According to Western military experts, the new Russian long-range missile R-37M (AA-13 Arrow - NATO classification) air-to-air class poses a serious threat to US military aviation. In particular, it can easily infect the AWACS long-range radar detection and warning systems, reconnaissance and surveillance aircraft, refueling aircraft and aviation electronic suppression means. The maximum range of the R-37M is 370 km. Currently, it can be suspended at external sites of MiG-31BM interceptors. In the long term it is supposed to be used as an armament of Su-35S multifunctional fighters and fifth-generation airborne complexes T-50 (PAK FA).

    In the control and support network of the US combat aviation and NATO, accordingly, a weak point has arisen, which nullifies all the capabilities of the fifth-generation F-22 and F-35 attack aircraft, significantly reducing their range. In today's fighting, airplanes that are invisible can not do without refueling in the air and without the work of special aviation aircraft of the tactical and operational control network.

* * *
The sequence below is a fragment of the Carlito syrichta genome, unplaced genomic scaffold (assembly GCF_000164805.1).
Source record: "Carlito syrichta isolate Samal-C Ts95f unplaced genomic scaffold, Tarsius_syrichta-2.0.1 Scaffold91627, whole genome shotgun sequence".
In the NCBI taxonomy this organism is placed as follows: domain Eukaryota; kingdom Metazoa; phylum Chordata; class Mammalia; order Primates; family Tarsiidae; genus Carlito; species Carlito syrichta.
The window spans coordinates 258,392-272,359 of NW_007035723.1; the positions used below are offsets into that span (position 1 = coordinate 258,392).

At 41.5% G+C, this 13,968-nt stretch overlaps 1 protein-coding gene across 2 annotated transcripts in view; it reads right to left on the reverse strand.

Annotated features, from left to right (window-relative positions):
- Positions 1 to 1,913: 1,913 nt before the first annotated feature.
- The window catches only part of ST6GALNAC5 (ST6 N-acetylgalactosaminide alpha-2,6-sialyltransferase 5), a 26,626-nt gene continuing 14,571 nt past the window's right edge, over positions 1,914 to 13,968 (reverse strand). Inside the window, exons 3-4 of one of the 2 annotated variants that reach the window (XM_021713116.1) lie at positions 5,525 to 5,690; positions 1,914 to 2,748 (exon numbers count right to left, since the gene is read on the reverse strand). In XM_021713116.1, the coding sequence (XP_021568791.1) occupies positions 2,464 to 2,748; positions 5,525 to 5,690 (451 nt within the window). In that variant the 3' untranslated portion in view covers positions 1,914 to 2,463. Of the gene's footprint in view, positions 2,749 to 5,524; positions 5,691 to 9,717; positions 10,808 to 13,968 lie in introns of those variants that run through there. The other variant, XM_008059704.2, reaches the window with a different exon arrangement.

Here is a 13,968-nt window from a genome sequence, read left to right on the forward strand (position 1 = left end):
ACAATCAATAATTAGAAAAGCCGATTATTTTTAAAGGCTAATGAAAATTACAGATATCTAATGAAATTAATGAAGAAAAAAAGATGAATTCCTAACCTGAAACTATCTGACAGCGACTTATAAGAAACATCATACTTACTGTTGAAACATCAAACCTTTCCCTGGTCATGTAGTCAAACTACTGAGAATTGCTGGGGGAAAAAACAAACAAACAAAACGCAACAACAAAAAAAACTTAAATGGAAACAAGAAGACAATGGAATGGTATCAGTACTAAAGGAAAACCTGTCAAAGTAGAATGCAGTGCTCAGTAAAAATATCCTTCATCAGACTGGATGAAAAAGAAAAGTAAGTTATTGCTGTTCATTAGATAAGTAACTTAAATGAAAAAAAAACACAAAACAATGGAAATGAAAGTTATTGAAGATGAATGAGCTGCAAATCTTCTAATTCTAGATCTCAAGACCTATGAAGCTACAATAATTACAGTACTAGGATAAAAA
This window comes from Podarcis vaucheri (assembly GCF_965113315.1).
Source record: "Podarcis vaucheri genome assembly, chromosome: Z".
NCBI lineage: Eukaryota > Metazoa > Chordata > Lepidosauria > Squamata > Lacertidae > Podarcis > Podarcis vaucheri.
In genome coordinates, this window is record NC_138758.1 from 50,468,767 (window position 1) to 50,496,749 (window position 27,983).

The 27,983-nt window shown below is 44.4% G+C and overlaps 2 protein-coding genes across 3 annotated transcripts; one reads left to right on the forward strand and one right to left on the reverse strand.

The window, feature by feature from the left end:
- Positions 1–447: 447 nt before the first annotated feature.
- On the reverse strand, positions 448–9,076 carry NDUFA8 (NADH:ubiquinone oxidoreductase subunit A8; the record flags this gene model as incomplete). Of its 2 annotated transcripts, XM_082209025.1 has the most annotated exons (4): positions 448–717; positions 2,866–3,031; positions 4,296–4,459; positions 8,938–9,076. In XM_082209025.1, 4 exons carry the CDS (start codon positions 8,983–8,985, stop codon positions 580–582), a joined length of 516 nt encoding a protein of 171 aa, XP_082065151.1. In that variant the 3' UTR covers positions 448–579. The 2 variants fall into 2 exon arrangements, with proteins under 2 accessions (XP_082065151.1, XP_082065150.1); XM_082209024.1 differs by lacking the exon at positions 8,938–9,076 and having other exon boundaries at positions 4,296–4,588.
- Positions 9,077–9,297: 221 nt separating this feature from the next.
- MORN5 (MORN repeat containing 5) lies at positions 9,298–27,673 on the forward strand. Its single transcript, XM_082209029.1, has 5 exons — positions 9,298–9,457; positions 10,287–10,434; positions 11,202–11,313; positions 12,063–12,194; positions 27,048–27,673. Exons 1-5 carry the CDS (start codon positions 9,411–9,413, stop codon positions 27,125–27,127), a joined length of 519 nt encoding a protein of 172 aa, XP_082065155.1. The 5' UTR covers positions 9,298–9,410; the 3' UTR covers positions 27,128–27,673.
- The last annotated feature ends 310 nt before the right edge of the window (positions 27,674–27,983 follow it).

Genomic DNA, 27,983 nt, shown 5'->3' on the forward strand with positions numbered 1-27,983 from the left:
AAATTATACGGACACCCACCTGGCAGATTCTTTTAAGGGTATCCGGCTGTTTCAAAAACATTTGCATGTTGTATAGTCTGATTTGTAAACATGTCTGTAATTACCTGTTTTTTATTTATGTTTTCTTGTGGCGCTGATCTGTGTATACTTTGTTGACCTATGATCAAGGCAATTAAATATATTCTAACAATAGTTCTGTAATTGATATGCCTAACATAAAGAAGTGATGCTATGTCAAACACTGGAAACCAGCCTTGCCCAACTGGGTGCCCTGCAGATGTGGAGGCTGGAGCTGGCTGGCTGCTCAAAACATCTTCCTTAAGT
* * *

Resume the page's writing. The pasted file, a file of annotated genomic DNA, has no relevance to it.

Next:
It is also known that the Russian defense industry is developing an even more effective air-to-air missile KS-172, the range of which will be increased to 460 km.

    https://vpk.name/news/183442_novaya_rossiiskaya_raketa_klassa_vozduhvozduh_ugrozhaet_vvs_ssha.html
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    Post  eridan Tue Nov 28, 2017 9:54 am

    Does any one have a source talking about development history of r27 missiles? Stuff found on usual English speaking websites is pretty lacking, short and without much details. For example, I can't be sure when R27T variant entered service and when R variant entered service as different sources give out different years and don't specify models...